Every Room of This Renovated UK Edwardian House Has Been Enviably Restored and Refreshed

published May 7, 2021

Every Room of This Renovated UK Edwardian House Has Been Enviably Restored and Refreshed

published May 7, 2021
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Name: Clare Bolger, Oliver (husband), and three boys, aged 12, 10, and 6
Location: Halifax, West Yorkshire
Size: 2500 square feet
Type of Home: Edwardian detached house
Years lived in: 6 years, owned

Clare and her husband, Oliver, had passed this Edwardian detached house for sale many times, but it was always out of their price range. “When I was on maternity leave with our third little boy, I was perusing Rightmove and noticed that it had been reduced by quite a lot,” she explains. “Within two days, we’d seen a mortgage advisor and got our previous house on the market. After a nail-biting five months, we finally moved in.”

Although it was built in 1901, Clare says they’re only the fourth owners of this house, and says the previous owner had lived here for 57 years. “She’d brought her children up here and I could tell she really wanted it to go to a family,” Clare explains. “It needed a lot of work (rewiring, re-plastering, new plumbing, and redecorating throughout) but we’d already renovated three houses, and we saw its potential straightaway. We especially loved the individuality of the open front porch, the original windows, and the amount of space there was in the unconverted basement. Some of the original features were in a bad state of repair or had been removed, but we were really keen to restore or reinstate them. Since then, we’ve restored the whole house and converted one of the rooms in the basement into a playroom for the boys (there are still two rooms left to convert).” Since completing this renovation, Clare actually set up her own interior design business: No Space Like Home.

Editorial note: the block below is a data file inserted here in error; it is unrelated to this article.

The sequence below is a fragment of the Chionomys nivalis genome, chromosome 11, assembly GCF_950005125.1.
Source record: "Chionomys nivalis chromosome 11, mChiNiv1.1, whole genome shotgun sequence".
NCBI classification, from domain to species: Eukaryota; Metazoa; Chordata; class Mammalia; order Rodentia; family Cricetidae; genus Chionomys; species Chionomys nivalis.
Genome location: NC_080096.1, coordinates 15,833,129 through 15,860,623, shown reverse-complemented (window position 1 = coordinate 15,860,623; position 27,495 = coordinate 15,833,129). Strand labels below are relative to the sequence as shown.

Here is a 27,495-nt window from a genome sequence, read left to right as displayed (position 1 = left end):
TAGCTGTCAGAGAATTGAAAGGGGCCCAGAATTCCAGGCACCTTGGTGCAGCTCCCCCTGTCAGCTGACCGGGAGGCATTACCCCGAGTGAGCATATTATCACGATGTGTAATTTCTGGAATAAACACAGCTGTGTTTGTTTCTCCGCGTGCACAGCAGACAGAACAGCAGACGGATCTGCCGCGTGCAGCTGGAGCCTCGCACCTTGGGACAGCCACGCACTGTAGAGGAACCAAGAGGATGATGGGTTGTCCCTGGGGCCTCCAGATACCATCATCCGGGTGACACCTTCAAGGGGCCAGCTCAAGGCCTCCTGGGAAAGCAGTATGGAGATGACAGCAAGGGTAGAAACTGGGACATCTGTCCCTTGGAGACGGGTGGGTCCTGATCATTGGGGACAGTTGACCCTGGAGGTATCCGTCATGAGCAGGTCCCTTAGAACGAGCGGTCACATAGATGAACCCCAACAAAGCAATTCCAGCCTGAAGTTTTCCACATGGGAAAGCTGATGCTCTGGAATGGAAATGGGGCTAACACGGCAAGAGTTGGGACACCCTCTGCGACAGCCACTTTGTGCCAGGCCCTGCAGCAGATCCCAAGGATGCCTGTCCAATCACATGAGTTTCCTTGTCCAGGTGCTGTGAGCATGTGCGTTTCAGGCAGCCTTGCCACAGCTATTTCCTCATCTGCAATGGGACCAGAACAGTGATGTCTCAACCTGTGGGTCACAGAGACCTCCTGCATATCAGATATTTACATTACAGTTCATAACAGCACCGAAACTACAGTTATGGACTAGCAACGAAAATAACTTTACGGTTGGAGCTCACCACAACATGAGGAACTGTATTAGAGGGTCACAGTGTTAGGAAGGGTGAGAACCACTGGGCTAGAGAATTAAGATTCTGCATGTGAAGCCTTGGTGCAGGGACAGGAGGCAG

Apartment Therapy Survey:

My Style: Eclectic, colorful, and relaxed. I like a home that tells a story.

Inspiration: I’m always inspired by the history of a home and the people who live there. The best thing about period homes is the original features and I love restoring them. And I love the simplicity of mid-century design. A lot of the things we’ve collected, from furniture to accessories, are vintage mid-century finds.

Favorite Element: The hallway. It still has the original window, window seat, paneling, spindles, and floorboards. We also sourced a restored cast iron fireplace. I love the fact that the window seat is the spot where the family would’ve sat in the early 1900s to take their shoes off and warm themselves by the fire. I’ve framed the original house deeds and displayed them in a glass case in the hall. We painted this space dark to create a dramatic entrance, and because the woodwork is darker than the walls, the lovely features really stand out.

Biggest Challenge: Budget! Because we fell in love with the house and were desperate to get it, we didn’t really consider how we’d do it up. We thought we’d take our time and wait years but we’re both very impatient! In the end, Oliver learned plumbing, joinery, and basic electrics by watching YouTube videos and reading textbooks while I did an interior design diploma through the National Design Academy. The renovation took over three years in total – three years of spending all our money on the house, of working evenings and weekends alongside our day jobs and bringing up three young children. It was hard work!